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Intergenerational Earnings Mobility in Singapore and the United States

Author

Listed:
  • Irene YH Ng

    (Department of Social Work, National University of Singapore, Singapore)

  • Xiaoyi Shen

    (Department of Social Work, National University of Singapore, Singapore)

  • Kong Weng Ho

    (Division of Economics, Nanyang Technological University, Singapore)

Abstract

This study compared intergenerational earnings mobility in Singapore and the United States by replicating the limitations in the Singapore National Youth Survey on the U.S. Panel Study of Income Dynamics. The mean estimated earnings elasticities are almost identical: 0.26 in Singapore and 0.27 in the United States. Transformed to 0.45 and 0.47 respectively to reflect permanent status, mobility in the two countries is moderately low compared internationally. The finding of similar mobility is not surprising given that the economic realities, welfare systems, education regimes, and labor structures in the two countries are similar. Policy makers face the daunting challenge of overcoming immobility and inequality while maintaining global competitiveness.

Suggested Citation

  • Irene YH Ng & Xiaoyi Shen & Kong Weng Ho, 2008. "Intergenerational Earnings Mobility in Singapore and the United States," Economic Growth Centre Working Paper Series 0803, Nanyang Technological University, School of Social Sciences, Economic Growth Centre.
  • Handle: RePEc:nan:wpaper:0803
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    References listed on IDEAS

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    Cited by:

    1. Yu-Wei Luke Chu & Ming-Jen Lin, 2020. "Intergenerational earnings mobility in Taiwan: 1990–2010," Empirical Economics, Springer, vol. 59(1), pages 11-45, July.
    2. Markus Jäntti & Stephen P. Jenkins, 2013. "Income Mobility," SOEPpapers on Multidisciplinary Panel Data Research 607, DIW Berlin, The German Socio-Economic Panel (SOEP).
    3. Muhammed Abdul Khalid, 2018. "Climbing the Ladder: Socioeconomic Mobility in Malaysia," Asian Economic Papers, MIT Press, vol. 17(3), pages 1-23, Fall.
    4. Dang, Thang, 2015. "Intergenerational mobility of earnings and income among sons and daughters in Vietnam," MPRA Paper 75357, University Library of Munich, Germany.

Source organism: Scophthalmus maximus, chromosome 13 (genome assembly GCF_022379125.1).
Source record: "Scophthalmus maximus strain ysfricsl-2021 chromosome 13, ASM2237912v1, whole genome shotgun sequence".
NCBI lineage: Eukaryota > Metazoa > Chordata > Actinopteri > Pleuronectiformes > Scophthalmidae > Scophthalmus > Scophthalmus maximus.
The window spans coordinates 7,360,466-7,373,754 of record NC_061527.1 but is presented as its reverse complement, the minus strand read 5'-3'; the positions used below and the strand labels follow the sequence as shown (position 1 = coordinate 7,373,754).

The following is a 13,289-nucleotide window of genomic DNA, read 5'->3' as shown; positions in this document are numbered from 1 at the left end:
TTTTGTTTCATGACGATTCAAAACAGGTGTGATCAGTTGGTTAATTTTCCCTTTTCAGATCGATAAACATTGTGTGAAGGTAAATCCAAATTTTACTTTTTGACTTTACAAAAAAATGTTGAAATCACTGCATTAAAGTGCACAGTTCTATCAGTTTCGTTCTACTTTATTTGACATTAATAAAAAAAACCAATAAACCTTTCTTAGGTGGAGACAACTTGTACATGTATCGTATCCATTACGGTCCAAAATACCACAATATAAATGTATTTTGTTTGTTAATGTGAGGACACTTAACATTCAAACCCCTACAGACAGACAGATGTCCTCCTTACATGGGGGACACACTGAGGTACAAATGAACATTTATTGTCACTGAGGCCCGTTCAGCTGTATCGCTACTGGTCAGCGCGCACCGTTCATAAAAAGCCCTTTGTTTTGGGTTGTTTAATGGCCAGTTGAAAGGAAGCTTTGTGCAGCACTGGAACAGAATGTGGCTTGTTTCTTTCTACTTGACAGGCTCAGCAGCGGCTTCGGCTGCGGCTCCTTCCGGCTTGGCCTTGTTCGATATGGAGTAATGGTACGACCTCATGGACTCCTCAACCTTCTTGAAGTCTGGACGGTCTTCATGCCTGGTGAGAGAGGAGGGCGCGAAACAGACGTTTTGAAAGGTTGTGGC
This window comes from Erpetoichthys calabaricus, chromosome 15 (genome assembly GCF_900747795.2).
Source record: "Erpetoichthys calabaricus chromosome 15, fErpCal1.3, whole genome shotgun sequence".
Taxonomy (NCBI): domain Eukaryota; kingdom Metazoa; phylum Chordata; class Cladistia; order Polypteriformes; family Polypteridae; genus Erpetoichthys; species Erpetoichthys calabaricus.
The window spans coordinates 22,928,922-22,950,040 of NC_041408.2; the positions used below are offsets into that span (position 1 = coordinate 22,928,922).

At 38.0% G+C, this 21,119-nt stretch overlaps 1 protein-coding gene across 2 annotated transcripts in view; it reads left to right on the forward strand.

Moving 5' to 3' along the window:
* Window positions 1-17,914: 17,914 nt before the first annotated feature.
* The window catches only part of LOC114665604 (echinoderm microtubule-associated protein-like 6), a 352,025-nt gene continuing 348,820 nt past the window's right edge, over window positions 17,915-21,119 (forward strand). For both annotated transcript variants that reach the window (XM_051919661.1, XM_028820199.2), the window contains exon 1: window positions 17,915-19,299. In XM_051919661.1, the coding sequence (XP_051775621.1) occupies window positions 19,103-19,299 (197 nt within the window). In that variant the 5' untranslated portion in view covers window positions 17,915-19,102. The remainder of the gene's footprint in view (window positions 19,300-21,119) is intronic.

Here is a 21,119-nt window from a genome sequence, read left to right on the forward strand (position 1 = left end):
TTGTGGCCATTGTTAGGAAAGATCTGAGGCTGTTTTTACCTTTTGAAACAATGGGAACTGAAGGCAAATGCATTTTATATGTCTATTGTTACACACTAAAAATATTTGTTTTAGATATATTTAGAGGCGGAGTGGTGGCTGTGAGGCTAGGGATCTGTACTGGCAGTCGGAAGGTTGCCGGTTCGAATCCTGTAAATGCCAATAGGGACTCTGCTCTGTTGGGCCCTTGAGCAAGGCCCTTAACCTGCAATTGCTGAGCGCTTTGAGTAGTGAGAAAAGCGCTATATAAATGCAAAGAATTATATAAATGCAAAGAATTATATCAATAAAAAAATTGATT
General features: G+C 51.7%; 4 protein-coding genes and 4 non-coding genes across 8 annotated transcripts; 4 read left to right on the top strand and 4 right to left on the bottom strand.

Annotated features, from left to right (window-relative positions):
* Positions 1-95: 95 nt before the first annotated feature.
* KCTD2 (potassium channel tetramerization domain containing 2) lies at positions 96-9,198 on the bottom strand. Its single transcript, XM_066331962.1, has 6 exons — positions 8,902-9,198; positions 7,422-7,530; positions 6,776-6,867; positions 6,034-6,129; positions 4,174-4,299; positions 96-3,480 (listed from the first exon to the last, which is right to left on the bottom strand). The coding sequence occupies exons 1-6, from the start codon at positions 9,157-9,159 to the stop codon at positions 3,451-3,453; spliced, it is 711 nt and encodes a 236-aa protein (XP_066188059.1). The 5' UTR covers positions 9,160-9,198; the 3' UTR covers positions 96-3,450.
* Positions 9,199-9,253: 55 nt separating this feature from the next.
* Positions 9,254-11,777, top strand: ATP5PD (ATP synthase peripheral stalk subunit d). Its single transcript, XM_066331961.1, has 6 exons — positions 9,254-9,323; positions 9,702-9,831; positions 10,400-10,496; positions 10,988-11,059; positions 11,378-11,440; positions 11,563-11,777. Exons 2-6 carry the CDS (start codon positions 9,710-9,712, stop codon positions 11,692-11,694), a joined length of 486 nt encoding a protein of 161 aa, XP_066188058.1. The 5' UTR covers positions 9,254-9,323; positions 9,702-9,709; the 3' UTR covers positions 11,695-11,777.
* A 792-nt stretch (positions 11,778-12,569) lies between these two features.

5. Fengye Sun & Atsuko Ueda, 2015. "Intergenerational earnings mobility in Taiwan," Economics Bulletin, AccessEcon, vol. 35(1), pages 187-197.
    6. Bhashkar Mazumder, 2018. "Intergenerational Mobility in the United States: What We Have Learned from the PSID," The ANNALS of the American Academy of Political and Social Science, , vol. 680(1), pages 213-234, November.
    7. Chu, Luke Yu-Wei & Lin, Ming-Jen, 2016. "Economic development and intergenerational earnings mobility: Evidence from Taiwan," Working Paper Series 5272, Victoria University of Wellington, School of Economics and Finance.
    8. Maribel Jiménez, 2011. "Un Análisis Empírico de las No Linealidades en la Movilidad Intergeneracional del Ingreso. El caso de la Argentina," CEDLAS, Working Papers 0114, CEDLAS, Universidad Nacional de La Plata.
    9. Maribel Jimenez & Monica Jimenez, 2009. "La Movilidad Intergeneracional del Ingreso: Evidencia para Argentina," CEDLAS, Working Papers 0084, CEDLAS, Universidad Nacional de La Plata.
    10. Shariq Mohammed, A.R., 2019. "Does a good father now have to be rich? Intergenerational income mobility in rural India," Labour Economics, Elsevier, vol. 60(C), pages 99-114.

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    More about this item

    Keywords

    Intergenerational earnings mobility; Singapore; United States;
    All these keywords.

    JEL classification:

    • J62 - Labor and Demographic Economics - - Mobility, Unemployment, Vacancies, and Immigrant Workers - - - Job, Occupational and Intergenerational Mobility; Promotion
    • C81 - Mathematical and Quantitative Methods - - Data Collection and Data Estimation Methodology; Computer Programs - - - Methodology for Collecting, Estimating, and Organizing Microeconomic Data; Data Access

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